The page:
Now that I’ve worked through History’s Hiearchy of Purpose, it’s time for a lighthearted post.
Since starting The Pragmatic Historian with its clock-themed photos, I’ve become obsessed with finding clocks out in the wild.
Naturally, I started by taking glamour shots of the clocks we have in our house. We have a lot of clocks, most of them nonfunctioning, but that matters not at all for my purposes. Of course, eventually I was bound to run out of clocks at home. And I have, so I’ve turned my attention to finding clocks in the wild.
What is a clock in the wild? It’s a clock I find in someone else’s business or house, really anywhere I don’t necessarily expect to find a clock. Often, when I find a clock in the wild, I don’t have my smartphone on my person, so I run back to the car to get it or borrow my hubby’s phone. (My hubby lovingly laughs at me when I point out a new clock in the wild to him.)
Here’s what I’ve discovered about clocks in the wild. People reeeeeeeally like clocks and they prefer analog ones over digital ones. In fact, other than outdoor signs with scrolling words and images, smart phones and computers, and clocks inside cars, I rarely see digital clocks. Hands down, people want clocks with a traditional face and hands. I’m not sure if it’s the romance of an “old-fashioned” clock or a visual preference for the style of analog clocks that attracts people to them, but these traditional clocks are in no danger of going extinct anytime soon. (Unlike poor music CDs, which were dropped from Best Buy stores on July 1, 2018.)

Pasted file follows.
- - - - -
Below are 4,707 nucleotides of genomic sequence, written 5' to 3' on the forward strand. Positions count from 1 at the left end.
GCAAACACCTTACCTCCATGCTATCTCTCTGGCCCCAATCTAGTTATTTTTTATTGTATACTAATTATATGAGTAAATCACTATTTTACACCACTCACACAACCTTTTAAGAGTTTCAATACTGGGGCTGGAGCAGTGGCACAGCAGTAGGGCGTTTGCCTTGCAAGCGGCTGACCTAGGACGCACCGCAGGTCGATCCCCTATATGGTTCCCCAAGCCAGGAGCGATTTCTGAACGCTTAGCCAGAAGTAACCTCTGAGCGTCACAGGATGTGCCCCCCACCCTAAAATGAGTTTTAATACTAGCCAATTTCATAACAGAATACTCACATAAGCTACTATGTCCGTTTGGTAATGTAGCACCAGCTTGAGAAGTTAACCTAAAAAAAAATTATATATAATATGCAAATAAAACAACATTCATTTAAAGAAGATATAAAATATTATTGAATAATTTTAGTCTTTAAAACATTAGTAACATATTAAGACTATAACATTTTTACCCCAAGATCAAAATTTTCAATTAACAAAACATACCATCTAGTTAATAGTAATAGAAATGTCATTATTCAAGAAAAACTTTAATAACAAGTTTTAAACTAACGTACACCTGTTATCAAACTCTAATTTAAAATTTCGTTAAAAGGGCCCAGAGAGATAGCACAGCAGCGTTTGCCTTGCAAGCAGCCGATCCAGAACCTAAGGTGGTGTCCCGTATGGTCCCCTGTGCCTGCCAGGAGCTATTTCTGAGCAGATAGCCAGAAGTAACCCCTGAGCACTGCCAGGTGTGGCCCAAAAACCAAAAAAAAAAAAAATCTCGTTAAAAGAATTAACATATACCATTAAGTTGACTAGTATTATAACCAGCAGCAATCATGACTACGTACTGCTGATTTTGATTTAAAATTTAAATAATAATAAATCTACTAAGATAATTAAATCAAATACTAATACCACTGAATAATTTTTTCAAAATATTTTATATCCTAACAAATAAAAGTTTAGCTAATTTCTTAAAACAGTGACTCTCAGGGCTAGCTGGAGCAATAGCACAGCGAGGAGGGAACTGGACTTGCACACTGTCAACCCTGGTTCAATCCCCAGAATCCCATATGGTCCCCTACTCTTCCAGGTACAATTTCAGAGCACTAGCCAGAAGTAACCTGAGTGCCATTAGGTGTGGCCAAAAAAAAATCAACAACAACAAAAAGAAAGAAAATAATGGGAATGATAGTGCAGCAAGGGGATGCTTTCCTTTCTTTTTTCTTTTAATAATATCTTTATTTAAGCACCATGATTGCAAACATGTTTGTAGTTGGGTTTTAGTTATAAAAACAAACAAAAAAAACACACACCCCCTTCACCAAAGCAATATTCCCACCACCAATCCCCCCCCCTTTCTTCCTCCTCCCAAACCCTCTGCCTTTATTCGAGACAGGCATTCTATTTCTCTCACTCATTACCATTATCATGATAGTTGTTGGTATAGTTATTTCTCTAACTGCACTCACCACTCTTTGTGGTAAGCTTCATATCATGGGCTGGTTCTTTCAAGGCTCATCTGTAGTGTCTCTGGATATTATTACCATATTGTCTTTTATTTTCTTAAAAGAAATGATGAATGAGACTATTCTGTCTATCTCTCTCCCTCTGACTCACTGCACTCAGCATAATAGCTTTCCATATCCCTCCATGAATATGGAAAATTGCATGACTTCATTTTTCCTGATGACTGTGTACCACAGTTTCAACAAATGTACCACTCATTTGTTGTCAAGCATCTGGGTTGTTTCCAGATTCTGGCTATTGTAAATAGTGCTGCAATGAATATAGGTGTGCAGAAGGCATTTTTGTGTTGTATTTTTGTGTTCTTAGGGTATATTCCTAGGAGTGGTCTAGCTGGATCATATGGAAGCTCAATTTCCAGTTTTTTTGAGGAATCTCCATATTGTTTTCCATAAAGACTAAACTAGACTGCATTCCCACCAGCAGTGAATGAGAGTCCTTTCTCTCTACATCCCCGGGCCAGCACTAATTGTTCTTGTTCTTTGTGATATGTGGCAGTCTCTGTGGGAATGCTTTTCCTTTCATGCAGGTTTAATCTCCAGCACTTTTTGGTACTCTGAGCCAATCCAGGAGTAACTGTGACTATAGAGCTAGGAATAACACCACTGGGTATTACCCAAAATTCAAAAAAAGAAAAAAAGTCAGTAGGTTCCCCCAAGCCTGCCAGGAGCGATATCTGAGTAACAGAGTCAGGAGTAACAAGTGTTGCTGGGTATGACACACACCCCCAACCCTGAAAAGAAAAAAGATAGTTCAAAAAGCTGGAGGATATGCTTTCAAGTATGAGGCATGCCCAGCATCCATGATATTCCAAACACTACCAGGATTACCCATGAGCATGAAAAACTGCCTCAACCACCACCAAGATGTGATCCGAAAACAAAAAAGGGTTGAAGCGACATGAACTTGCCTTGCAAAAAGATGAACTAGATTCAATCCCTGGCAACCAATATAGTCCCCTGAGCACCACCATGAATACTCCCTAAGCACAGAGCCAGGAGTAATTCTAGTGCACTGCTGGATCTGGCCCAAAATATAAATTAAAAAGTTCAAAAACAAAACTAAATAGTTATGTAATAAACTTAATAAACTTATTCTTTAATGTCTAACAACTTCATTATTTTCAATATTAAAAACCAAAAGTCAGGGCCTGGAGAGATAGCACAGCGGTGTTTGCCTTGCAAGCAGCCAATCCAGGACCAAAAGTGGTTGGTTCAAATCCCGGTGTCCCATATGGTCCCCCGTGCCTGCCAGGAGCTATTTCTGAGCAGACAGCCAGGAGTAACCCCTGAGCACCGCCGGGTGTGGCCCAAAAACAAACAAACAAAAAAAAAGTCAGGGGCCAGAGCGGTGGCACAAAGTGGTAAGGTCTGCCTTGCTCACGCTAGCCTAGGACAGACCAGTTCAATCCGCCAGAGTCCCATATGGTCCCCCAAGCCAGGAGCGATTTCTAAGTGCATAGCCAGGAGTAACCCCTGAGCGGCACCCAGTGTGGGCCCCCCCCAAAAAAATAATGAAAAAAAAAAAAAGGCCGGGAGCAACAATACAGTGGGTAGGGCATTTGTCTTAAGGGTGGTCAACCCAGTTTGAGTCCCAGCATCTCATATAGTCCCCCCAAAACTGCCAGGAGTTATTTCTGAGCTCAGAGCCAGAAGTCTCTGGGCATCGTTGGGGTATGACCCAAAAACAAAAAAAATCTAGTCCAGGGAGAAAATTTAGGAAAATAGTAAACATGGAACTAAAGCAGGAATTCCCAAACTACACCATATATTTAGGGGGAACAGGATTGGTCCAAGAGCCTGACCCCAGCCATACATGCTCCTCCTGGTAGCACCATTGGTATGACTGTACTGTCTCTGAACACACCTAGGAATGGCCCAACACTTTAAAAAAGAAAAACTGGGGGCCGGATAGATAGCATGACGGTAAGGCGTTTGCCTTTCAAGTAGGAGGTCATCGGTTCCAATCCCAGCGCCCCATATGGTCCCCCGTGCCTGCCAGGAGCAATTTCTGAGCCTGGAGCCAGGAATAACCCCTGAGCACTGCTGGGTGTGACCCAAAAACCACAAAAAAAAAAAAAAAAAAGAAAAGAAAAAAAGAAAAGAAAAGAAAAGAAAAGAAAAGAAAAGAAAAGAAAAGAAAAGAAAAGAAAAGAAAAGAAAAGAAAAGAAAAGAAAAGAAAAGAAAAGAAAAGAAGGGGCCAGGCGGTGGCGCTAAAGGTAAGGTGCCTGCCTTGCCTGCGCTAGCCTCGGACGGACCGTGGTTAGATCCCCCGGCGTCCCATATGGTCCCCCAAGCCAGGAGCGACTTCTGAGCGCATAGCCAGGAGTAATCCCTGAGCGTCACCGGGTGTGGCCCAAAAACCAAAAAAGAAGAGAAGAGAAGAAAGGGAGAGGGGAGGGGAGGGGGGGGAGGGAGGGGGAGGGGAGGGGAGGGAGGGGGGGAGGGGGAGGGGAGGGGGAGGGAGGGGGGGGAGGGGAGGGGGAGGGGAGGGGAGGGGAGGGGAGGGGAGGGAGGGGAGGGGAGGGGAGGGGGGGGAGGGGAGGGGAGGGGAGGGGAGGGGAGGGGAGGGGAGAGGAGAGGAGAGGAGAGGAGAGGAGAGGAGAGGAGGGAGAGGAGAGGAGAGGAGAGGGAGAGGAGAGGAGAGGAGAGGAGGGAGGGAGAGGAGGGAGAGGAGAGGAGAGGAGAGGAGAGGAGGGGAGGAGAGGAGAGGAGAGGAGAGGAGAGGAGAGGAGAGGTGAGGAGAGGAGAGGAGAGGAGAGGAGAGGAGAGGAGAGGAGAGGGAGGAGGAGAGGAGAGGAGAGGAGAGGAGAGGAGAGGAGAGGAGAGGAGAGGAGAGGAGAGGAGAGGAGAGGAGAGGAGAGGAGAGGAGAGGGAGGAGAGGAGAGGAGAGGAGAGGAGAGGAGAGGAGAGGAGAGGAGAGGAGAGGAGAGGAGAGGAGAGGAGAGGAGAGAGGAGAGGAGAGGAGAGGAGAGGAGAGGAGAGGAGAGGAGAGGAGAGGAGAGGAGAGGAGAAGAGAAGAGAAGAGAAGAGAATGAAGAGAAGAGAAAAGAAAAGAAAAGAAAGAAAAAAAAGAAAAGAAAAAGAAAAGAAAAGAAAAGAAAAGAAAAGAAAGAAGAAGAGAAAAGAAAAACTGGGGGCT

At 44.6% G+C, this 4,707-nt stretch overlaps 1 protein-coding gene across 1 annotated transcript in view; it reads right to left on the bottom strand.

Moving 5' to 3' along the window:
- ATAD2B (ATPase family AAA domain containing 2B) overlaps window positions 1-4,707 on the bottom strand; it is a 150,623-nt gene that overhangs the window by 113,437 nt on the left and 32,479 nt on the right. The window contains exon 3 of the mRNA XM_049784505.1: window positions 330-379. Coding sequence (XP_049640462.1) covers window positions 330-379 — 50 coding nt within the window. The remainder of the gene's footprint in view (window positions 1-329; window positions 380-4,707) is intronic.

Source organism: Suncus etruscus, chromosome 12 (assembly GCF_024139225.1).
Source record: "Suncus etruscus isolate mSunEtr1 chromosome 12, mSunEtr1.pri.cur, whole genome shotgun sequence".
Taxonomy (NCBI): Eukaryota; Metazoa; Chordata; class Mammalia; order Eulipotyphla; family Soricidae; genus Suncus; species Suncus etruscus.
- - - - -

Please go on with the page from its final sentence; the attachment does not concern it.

Through my new obsession I’ve also observed that clocks come in such a variety of shapes, sizes, and styles that it is difficult to find much duplication when I’m finding them in the wild. That’s a good thing because it will keep my busy for a long time. I dare say I won’t run out of clocks to photograph for years and years.
While I typically only find one or two in-the-wild clocks in business establishments or in the public areas of people’s homes, I’ve discovered a few places that offer bonanzas of clocks. Estate sales and auction houses serve up plenty of clocks, plus, if I’m in a pinch for a clock pic, I can visit the housewares or jewelry departments of major retailers and shoot clocks to my heart’s content. Of course, with the latter clocks I’m usually stuck with photographing the packaging, so these clocks aren’t as wild as the ones I discover elsewhere.
How many clocks do you have in your house? Are they analog or digital?